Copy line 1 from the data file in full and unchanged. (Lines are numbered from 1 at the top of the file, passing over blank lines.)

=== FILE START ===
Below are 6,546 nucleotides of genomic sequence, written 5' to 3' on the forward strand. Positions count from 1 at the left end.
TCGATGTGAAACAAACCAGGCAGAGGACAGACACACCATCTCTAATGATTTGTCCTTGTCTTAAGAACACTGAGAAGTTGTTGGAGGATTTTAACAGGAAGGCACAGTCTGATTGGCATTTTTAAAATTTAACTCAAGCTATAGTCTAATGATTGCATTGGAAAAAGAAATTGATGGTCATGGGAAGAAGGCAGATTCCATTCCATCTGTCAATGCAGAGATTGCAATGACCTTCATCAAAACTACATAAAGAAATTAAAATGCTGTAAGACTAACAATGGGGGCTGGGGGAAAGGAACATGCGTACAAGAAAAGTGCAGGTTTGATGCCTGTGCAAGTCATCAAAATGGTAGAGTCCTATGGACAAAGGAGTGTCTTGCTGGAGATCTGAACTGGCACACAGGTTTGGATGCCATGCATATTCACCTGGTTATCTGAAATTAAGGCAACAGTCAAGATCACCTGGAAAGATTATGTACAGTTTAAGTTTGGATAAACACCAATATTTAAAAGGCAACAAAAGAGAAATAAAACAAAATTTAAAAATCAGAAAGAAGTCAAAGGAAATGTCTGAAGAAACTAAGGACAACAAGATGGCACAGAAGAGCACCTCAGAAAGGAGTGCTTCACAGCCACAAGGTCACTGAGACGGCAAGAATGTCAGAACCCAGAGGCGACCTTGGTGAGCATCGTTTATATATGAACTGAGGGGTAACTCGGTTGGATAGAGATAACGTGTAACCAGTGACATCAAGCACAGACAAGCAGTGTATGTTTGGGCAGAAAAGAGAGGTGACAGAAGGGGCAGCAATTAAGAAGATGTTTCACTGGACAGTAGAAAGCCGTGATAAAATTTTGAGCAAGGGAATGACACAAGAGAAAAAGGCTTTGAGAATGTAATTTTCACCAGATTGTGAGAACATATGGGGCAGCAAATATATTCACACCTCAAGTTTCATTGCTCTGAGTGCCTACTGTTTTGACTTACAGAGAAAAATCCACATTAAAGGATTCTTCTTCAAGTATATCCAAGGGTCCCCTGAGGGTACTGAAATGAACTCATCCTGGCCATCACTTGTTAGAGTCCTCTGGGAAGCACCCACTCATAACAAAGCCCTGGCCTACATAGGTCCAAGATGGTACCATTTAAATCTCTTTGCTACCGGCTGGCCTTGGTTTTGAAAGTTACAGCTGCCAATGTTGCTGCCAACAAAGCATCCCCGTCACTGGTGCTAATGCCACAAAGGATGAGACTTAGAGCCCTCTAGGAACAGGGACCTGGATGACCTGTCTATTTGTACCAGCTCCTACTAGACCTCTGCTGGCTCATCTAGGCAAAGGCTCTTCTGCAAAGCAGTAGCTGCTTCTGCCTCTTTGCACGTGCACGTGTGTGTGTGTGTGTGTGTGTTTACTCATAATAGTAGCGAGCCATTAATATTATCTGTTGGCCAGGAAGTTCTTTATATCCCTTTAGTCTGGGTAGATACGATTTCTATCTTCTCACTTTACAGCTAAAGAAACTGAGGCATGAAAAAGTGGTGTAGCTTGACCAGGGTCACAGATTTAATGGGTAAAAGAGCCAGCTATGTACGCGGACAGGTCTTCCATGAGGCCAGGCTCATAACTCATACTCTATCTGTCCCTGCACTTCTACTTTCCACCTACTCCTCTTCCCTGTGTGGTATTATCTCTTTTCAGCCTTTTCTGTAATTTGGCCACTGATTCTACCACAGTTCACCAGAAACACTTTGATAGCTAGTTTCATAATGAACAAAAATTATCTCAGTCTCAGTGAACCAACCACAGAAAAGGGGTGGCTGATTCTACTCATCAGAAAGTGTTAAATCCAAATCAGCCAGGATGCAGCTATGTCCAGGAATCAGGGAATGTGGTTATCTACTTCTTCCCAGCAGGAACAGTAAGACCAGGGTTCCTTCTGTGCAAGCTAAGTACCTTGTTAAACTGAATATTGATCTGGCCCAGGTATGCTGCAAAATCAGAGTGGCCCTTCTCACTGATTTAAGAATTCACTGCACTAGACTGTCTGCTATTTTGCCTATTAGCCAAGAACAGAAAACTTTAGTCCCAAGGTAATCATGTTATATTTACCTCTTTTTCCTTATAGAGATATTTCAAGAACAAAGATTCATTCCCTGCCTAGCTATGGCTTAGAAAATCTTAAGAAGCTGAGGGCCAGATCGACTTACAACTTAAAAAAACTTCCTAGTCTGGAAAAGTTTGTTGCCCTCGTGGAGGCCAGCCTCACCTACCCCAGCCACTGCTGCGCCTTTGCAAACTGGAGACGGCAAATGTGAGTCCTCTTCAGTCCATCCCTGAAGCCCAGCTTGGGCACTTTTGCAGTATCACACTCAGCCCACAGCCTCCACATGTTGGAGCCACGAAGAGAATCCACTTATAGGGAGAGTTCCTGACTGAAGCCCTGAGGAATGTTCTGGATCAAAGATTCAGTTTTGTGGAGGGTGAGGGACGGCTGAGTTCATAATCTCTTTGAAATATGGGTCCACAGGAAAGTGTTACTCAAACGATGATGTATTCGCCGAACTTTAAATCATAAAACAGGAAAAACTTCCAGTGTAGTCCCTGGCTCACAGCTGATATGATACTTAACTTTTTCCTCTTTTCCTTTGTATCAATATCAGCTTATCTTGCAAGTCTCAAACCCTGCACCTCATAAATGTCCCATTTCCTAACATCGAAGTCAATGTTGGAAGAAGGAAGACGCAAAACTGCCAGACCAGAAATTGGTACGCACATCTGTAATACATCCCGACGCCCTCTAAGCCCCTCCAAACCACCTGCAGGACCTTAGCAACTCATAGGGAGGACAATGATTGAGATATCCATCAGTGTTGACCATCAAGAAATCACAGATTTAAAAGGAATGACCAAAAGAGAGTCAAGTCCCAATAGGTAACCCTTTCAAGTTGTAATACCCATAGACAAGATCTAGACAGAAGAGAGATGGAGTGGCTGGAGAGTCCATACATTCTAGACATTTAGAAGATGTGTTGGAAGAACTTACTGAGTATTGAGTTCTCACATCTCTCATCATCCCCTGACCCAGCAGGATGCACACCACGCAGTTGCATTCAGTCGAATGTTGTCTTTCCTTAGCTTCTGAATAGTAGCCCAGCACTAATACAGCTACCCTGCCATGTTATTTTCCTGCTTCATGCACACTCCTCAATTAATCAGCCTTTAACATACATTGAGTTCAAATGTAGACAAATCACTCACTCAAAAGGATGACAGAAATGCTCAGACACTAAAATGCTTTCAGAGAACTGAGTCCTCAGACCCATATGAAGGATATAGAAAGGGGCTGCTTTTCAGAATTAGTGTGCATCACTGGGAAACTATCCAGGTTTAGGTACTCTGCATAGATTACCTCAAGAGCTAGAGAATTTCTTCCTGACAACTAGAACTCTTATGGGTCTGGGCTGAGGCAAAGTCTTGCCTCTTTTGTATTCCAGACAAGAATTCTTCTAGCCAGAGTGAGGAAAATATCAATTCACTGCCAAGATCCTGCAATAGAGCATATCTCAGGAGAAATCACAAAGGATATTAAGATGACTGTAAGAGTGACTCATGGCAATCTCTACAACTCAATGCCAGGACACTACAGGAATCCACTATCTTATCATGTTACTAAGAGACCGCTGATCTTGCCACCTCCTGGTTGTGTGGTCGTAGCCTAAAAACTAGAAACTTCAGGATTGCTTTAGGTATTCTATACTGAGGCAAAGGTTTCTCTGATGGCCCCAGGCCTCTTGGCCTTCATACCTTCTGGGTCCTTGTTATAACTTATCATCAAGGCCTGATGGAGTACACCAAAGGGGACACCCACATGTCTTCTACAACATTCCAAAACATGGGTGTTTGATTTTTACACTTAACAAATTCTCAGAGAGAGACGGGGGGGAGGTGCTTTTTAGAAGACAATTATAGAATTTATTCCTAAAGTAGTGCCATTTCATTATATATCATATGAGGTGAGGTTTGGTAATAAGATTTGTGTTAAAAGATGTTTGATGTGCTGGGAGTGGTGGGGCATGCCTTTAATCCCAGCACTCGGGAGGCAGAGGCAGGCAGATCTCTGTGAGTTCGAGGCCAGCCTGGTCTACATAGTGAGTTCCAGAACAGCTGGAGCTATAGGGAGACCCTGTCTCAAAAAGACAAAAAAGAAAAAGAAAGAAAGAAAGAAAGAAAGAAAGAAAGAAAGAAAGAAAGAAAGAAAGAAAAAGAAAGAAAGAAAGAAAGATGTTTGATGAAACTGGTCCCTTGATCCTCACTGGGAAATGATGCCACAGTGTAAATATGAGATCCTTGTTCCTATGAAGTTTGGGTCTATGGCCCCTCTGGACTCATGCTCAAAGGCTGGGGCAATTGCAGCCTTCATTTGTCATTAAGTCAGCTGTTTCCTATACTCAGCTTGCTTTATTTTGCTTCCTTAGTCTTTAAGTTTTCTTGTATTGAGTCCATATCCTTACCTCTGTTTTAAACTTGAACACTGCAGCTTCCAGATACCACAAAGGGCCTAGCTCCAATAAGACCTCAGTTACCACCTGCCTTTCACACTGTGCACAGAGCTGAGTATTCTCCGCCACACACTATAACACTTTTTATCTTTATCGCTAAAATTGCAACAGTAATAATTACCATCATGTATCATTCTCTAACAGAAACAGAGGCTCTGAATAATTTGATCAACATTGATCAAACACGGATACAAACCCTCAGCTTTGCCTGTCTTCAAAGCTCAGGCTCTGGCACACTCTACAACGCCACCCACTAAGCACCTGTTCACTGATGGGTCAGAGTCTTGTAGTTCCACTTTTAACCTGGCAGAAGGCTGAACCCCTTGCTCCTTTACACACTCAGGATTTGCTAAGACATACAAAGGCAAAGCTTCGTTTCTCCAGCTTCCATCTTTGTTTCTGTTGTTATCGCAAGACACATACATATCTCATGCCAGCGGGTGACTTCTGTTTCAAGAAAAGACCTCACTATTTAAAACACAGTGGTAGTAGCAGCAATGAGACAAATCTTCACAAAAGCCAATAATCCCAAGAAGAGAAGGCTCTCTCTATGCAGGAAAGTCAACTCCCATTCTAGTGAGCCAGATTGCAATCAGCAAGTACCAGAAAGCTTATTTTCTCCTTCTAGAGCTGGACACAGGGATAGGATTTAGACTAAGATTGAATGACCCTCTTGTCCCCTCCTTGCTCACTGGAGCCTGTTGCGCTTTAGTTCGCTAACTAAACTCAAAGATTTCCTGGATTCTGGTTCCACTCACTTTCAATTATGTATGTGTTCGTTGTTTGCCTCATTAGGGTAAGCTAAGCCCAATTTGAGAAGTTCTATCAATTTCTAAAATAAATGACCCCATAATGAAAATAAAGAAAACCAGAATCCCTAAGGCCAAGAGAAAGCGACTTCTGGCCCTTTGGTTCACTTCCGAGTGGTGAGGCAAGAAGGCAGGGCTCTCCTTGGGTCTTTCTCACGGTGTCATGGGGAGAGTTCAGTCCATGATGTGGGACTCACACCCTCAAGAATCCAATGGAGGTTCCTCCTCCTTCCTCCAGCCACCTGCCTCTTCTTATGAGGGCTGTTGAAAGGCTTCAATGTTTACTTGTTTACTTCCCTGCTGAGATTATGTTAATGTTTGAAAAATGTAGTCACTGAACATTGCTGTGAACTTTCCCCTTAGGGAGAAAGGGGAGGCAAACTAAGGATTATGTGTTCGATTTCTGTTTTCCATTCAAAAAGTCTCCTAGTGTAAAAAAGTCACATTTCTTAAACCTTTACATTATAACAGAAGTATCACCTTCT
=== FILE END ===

Below are 6,546 nucleotides of genomic sequence, written 5' to 3' on the forward strand. Positions count from 1 at the left end.